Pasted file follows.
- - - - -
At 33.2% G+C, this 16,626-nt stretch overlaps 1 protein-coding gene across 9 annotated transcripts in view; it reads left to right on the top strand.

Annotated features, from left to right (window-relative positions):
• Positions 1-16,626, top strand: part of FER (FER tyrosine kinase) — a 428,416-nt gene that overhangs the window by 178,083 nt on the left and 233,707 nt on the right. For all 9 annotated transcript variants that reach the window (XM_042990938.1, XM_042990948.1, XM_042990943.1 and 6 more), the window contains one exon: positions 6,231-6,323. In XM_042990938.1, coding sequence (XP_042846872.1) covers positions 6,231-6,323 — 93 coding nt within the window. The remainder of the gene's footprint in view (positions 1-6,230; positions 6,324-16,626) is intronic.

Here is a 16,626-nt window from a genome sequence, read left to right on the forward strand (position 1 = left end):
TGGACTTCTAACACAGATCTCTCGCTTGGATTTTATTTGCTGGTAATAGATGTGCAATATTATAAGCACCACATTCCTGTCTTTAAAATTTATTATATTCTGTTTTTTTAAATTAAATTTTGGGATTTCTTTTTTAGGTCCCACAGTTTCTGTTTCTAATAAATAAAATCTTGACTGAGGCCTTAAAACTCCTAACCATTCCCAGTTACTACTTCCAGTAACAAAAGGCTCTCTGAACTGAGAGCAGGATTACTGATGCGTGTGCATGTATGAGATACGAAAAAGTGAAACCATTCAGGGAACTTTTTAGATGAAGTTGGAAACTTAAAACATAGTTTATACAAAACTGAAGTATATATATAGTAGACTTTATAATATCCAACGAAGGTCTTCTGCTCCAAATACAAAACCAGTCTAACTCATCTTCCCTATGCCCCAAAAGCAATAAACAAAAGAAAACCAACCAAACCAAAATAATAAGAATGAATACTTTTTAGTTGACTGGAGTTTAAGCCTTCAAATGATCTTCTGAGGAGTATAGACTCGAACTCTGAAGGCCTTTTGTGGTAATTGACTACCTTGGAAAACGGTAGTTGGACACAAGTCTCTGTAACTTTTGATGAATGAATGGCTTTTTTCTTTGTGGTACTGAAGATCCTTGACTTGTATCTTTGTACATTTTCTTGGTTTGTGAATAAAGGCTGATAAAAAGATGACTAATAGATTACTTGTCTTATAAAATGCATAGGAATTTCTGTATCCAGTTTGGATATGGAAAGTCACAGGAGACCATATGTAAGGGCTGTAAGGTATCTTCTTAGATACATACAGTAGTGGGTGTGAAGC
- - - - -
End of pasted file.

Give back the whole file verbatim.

At 33.2% G+C, this 16,626-nt stretch overlaps 1 protein-coding gene across 9 annotated transcripts in view; it reads left to right on the top strand.

Annotated features, from left to right (window-relative positions):
• Positions 1-16,626, top strand: part of FER (FER tyrosine kinase) — a 428,416-nt gene that overhangs the window by 178,083 nt on the left and 233,707 nt on the right. For all 9 annotated transcript variants that reach the window (XM_042990938.1, XM_042990948.1, XM_042990943.1 and 6 more), the window contains one exon: positions 6,231-6,323. In XM_042990938.1, coding sequence (XP_042846872.1) covers positions 6,231-6,323 — 93 coding nt within the window. The remainder of the gene's footprint in view (positions 1-6,230; positions 6,324-16,626) is intronic.

Here is a 16,626-nt window from a genome sequence, read left to right on the forward strand (position 1 = left end):
TGGACTTCTAACACAGATCTCTCGCTTGGATTTTATTTGCTGGTAATAGATGTGCAATATTATAAGCACCACATTCCTGTCTTTAAAATTTATTATATTCTGTTTTTTTAAATTAAATTTTGGGATTTCTTTTTTAGGTCCCACAGTTTCTGTTTCTAATAAATAAAATCTTGACTGAGGCCTTAAAACTCCTAACCATTCCCAGTTACTACTTCCAGTAACAAAAGGCTCTCTGAACTGAGAGCAGGATTACTGATGCGTGTGCATGTATGAGATACGAAAAAGTGAAACCATTCAGGGAACTTTTTAGATGAAGTTGGAAACTTAAAACATAGTTTATACAAAACTGAAGTATATATATAGTAGACTTTATAATATCCAACGAAGGTCTTCTGCTCCAAATACAAAACCAGTCTAACTCATCTTCCCTATGCCCCAAAAGCAATAAACAAAAGAAAACCAACCAAACCAAAATAATAAGAATGAATACTTTTTAGTTGACTGGAGTTTAAGCCTTCAAATGATCTTCTGAGGAGTATAGACTCGAACTCTGAAGGCCTTTTGTGGTAATTGACTACCTTGGAAAACGGTAGTTGGACACAAGTCTCTGTAACTTTTGATGAATGAATGGCTTTTTTCTTTGTGGTACTGAAGATCCTTGACTTGTATCTTTGTACATTTTCTTGGTTTGTGAATAAAGGCTGATAAAAAGATGACTAATAGATTACTTGTCTTATAAAATGCATAGGAATTTCTGTATCCAGTTTGGATATGGAAAGTCACAGGAGACCATATGTAAGGGCTGTAAGGTATCTTCTTAGATACATACAGTAGTGGGTGTGAAGC